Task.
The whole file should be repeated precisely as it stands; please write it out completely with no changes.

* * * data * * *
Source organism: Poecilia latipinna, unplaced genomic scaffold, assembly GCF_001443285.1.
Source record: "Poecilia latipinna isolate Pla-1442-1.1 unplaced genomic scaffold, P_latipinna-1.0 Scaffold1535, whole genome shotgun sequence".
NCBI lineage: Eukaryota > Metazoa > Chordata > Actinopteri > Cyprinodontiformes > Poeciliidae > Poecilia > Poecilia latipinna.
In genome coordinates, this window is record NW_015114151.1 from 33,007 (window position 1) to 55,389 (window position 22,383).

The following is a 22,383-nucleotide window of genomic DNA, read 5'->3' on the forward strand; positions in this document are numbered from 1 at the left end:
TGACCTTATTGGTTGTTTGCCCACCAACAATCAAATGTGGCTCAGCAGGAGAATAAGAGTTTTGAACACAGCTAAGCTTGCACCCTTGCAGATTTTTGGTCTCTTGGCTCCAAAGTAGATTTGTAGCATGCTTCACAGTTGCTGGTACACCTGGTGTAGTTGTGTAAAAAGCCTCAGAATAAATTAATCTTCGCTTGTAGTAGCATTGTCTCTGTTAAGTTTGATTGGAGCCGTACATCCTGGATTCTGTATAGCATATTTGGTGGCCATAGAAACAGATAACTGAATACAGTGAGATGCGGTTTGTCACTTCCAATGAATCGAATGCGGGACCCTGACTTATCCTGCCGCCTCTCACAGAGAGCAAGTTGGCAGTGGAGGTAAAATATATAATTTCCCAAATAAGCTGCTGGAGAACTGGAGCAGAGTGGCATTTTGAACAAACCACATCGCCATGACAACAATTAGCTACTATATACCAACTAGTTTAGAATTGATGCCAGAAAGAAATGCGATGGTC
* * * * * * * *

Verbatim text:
Source organism: Poecilia latipinna, unplaced genomic scaffold, assembly GCF_001443285.1.
Source record: "Poecilia latipinna isolate Pla-1442-1.1 unplaced genomic scaffold, P_latipinna-1.0 Scaffold1535, whole genome shotgun sequence".
NCBI lineage: Eukaryota > Metazoa > Chordata > Actinopteri > Cyprinodontiformes > Poeciliidae > Poecilia > Poecilia latipinna.
In genome coordinates, this window is record NW_015114151.1 from 33,007 (window position 1) to 55,389 (window position 22,383).

The following is a 22,383-nucleotide window of genomic DNA, read 5'->3' on the forward strand; positions in this document are numbered from 1 at the left end:
TGACCTTATTGGTTGTTTGCCCACCAACAATCAAATGTGGCTCAGCAGGAGAATAAGAGTTTTGAACACAGCTAAGCTTGCACCCTTGCAGATTTTTGGTCTCTTGGCTCCAAAGTAGATTTGTAGCATGCTTCACAGTTGCTGGTACACCTGGTGTAGTTGTGTAAAAAGCCTCAGAATAAATTAATCTTCGCTTGTAGTAGCATTGTCTCTGTTAAGTTTGATTGGAGCCGTACATCCTGGATTCTGTATAGCATATTTGGTGGCCATAGAAACAGATAACTGAATACAGTGAGATGCGGTTTGTCACTTCCAATGAATCGAATGCGGGACCCTGACTTATCCTGCCGCCTCTCACAGAGAGCAAGTTGGCAGTGGAGGTAAAATATATAATTTCCCAAATAAGCTGCTGGAGAACTGGAGCAGAGTGGCATTTTGAACAAACCACATCGCCATGACAACAATTAGCTACTATATACCAACTAGTTTAGAATTGATGCCAGAAAGAAATGCGATGGTC